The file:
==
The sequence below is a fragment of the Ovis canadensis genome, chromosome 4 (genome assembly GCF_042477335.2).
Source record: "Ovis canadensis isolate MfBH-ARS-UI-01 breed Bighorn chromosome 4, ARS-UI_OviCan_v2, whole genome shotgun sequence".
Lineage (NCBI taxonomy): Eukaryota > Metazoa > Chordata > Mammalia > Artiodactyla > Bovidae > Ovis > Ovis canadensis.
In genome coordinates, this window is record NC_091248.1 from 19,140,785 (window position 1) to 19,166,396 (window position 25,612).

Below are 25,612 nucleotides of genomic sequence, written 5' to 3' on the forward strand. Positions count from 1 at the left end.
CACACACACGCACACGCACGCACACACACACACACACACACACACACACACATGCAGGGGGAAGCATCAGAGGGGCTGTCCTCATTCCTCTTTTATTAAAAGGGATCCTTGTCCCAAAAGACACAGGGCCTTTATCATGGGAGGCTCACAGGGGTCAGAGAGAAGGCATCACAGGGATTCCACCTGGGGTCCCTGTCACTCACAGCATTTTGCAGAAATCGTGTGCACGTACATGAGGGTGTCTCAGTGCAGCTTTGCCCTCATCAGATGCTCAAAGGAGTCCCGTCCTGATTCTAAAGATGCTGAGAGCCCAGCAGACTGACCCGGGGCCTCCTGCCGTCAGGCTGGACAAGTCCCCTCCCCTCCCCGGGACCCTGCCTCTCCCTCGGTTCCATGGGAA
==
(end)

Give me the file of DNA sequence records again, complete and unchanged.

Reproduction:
The sequence below is a fragment of the Ovis canadensis genome, chromosome 4 (genome assembly GCF_042477335.2).
Source record: "Ovis canadensis isolate MfBH-ARS-UI-01 breed Bighorn chromosome 4, ARS-UI_OviCan_v2, whole genome shotgun sequence".
Lineage (NCBI taxonomy): Eukaryota > Metazoa > Chordata > Mammalia > Artiodactyla > Bovidae > Ovis > Ovis canadensis.
In genome coordinates, this window is record NC_091248.1 from 19,140,785 (window position 1) to 19,166,396 (window position 25,612).

Below are 25,612 nucleotides of genomic sequence, written 5' to 3' on the forward strand. Positions count from 1 at the left end.
CACACACACGCACACGCACGCACACACACACACACACACACACACACACACATGCAGGGGGAAGCATCAGAGGGGCTGTCCTCATTCCTCTTTTATTAAAAGGGATCCTTGTCCCAAAAGACACAGGGCCTTTATCATGGGAGGCTCACAGGGGTCAGAGAGAAGGCATCACAGGGATTCCACCTGGGGTCCCTGTCACTCACAGCATTTTGCAGAAATCGTGTGCACGTACATGAGGGTGTCTCAGTGCAGCTTTGCCCTCATCAGATGCTCAAAGGAGTCCCGTCCTGATTCTAAAGATGCTGAGAGCCCAGCAGACTGACCCGGGGCCTCCTGCCGTCAGGCTGGACAAGTCCCCTCCCCTCCCCGGGACCCTGCCTCTCCCTCGGTTCCATGGGAA